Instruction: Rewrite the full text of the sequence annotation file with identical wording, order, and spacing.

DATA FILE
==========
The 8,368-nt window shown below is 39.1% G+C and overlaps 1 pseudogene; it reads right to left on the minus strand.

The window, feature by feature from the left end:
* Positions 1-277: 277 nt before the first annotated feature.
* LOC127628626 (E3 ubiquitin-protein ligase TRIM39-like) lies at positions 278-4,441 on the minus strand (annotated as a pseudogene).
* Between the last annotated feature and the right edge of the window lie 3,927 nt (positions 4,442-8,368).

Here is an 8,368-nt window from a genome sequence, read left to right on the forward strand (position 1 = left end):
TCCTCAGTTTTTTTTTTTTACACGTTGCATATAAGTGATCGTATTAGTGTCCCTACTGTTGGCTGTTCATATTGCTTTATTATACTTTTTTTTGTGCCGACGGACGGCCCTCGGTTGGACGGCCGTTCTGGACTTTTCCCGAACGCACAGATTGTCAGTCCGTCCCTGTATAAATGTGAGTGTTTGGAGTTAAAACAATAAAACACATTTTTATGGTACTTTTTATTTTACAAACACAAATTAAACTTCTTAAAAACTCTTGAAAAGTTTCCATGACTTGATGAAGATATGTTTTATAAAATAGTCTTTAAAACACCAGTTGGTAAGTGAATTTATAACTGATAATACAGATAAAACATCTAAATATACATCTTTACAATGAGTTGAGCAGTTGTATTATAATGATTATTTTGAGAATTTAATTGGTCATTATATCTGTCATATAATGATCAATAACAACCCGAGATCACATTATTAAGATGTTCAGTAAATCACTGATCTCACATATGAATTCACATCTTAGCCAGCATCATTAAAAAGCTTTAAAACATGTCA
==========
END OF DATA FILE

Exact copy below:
The 8,368-nt window shown below is 39.1% G+C and overlaps 1 pseudogene; it reads right to left on the minus strand.

The window, feature by feature from the left end:
* Positions 1-277: 277 nt before the first annotated feature.
* LOC127628626 (E3 ubiquitin-protein ligase TRIM39-like) lies at positions 278-4,441 on the minus strand (annotated as a pseudogene).
* Between the last annotated feature and the right edge of the window lie 3,927 nt (positions 4,442-8,368).

Here is an 8,368-nt window from a genome sequence, read left to right on the forward strand (position 1 = left end):
TCCTCAGTTTTTTTTTTTTACACGTTGCATATAAGTGATCGTATTAGTGTCCCTACTGTTGGCTGTTCATATTGCTTTATTATACTTTTTTTTGTGCCGACGGACGGCCCTCGGTTGGACGGCCGTTCTGGACTTTTCCCGAACGCACAGATTGTCAGTCCGTCCCTGTATAAATGTGAGTGTTTGGAGTTAAAACAATAAAACACATTTTTATGGTACTTTTTATTTTACAAACACAAATTAAACTTCTTAAAAACTCTTGAAAAGTTTCCATGACTTGATGAAGATATGTTTTATAAAATAGTCTTTAAAACACCAGTTGGTAAGTGAATTTATAACTGATAATACAGATAAAACATCTAAATATACATCTTTACAATGAGTTGAGCAGTTGTATTATAATGATTATTTTGAGAATTTAATTGGTCATTATATCTGTCATATAATGATCAATAACAACCCGAGATCACATTATTAAGATGTTCAGTAAATCACTGATCTCACATATGAATTCACATCTTAGCCAGCATCATTAAAAAGCTTTAAAACATGTCA